• Dane, Mangalore

    Tue, May 07 2019

    Congratulations dear sister Judy.It's a very good informative article. Please help parents too for counselling in school. More and more people are becoming aware of the need for counselling.

  • saritha, Mangalore

    Tue, May 07 2019

    Parents and their children will experience conflict therefore parents also need to be given counselling.

  • Sr Lily Fernandes, Mysuru

    Mon, May 06 2019

    Dear Sr Judy,
    Congratulations! Well written! Many of us think that counselling is taken only when one is mentally disturbed. Your article clearly points out that counselling is a type of guidance, a direction, a path finder. Thank you for sharing your views. In my opinion the parents too need counselling. With so much of cut throat competition the parents put a lot of pressure on their children which itself is very harmful. Educate the parents too with your inspiring articles. Keep writing!

  • Anitha, Mangalore/USA.

    Mon, May 06 2019

    Counselling Techniques are necessary for all of us. We need to help ourselves and also help others, so that we build up a network of balanced and psychologically healthy people. Therefore we need someone who is trained to listen to our feelings and emotions. Because of this reason Counselling is made obligatory in many departments of civic society. (Schools, colleges, hospitals, communities, Formation houses, corporate level).


    Mon, May 06 2019

    Congratulations and my best wishes Dear Sister. It's a very good informative article.

  • Leena, UK./Bangalore

    Sun, May 05 2019

    Very informative article dear sister Judy.

  • Joythi, Mangalore

    Sat, May 04 2019

    Very good one.

  • Sr.Jessy, Bangalore

    Sat, May 04 2019

    Dear Sister Judy, Well written.

  • Reginald, Kuwait.

    Fri, May 03 2019

    Very informative and good article on Do Our Children Need Counselling?

  • Sr.Jose, Bangalore

    Fri, May 03 2019

    Dear Sr Judy,
    Congratulations! Written very well.

  • Sr Leena D'Souza, ShanthiDham, Katipalla, Mangalore

    Fri, May 03 2019

    Dear Sr Judy,
    Congratulations! Written very well. Apt article to the present society.

  • Anju, Mangalore

    Fri, May 03 2019

    Congratulations!!! sister Judy on writing good articles in Daiji World .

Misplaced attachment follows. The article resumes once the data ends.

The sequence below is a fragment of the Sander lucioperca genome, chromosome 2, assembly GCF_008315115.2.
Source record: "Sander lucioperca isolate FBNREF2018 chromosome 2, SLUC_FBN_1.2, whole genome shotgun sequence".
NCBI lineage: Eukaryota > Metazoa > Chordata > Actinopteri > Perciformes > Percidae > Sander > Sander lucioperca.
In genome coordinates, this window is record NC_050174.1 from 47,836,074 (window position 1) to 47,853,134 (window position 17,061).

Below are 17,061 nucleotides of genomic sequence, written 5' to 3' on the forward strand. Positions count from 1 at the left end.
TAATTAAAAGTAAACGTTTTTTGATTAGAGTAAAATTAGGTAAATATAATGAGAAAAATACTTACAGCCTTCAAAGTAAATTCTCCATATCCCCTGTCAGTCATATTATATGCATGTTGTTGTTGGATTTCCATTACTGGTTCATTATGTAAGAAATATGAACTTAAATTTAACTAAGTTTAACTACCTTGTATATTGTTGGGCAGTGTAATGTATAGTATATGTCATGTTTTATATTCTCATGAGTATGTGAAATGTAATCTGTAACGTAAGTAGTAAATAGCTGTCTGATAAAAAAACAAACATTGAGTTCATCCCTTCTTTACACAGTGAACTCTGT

• Joswin, Mumbai

    Thu, May 02 2019

    Congrats sister very good article.

  • Veera, Mangalore/USA.

    Thu, May 02 2019

    The basic skills of Counselling are necessary for every teacher in order to deal properly with children and to help them The teachers have to incorporate the counselling skills into the methodology of their teaching, so that they can influence the behaviour and conduct of children even outside the class room. also In seminaries, formation house too counsellors need to be there.

  • Derick, Kuwait.

    Thu, May 02 2019

    Dear Sr. Judy Very nicely written.Teacher are need to be trained in basic skills of counselling.

  • Shanthi, UK./Bangalore

    Thu, May 02 2019

    Congratulations Very nicely written.

  • Shanthi, UK./Bangalore

    Wed, May 01 2019

    Dear Sister Judy Very informative article.

  • Noel Pereira, Toronto/Mangalore

    Wed, May 01 2019

    Well written. I would suggest that parents need counselling too. They want their children either to be doctors, engineers( preferably in computers engineering),managers(MBA) while there are many other fields of studies/ career opportunities.They simply follow what they knew from their olden days or hearing from other people of same age. They are out of touch with rapid changes in industry/ society.In other countries they have full time counsellors, regular parent teacher meetings.

  • Latha, Bangalore

    Wed, May 01 2019

    My dear Sr. Judy, Congratulations! Well written article, very informative and educative.

  • Thomas, Mangalore

    Wed, May 01 2019

    Very nice and thought provoking article.

  • Same, Kuwait.

    Wed, May 01 2019

    It is important to see that every teacher is trained in basic skills of counselling.

  • Diana, Udavara/udupi

    Wed, May 01 2019

    Congratulations Very nicely written.

  • Jason, Udupi/ Thottam

    Wed, May 01 2019

    MY dear Loving Judy
    Hearty congratulations to you for the inspiring and thought provoking article.

  • Arun D souza, Mogarnad/Saripalla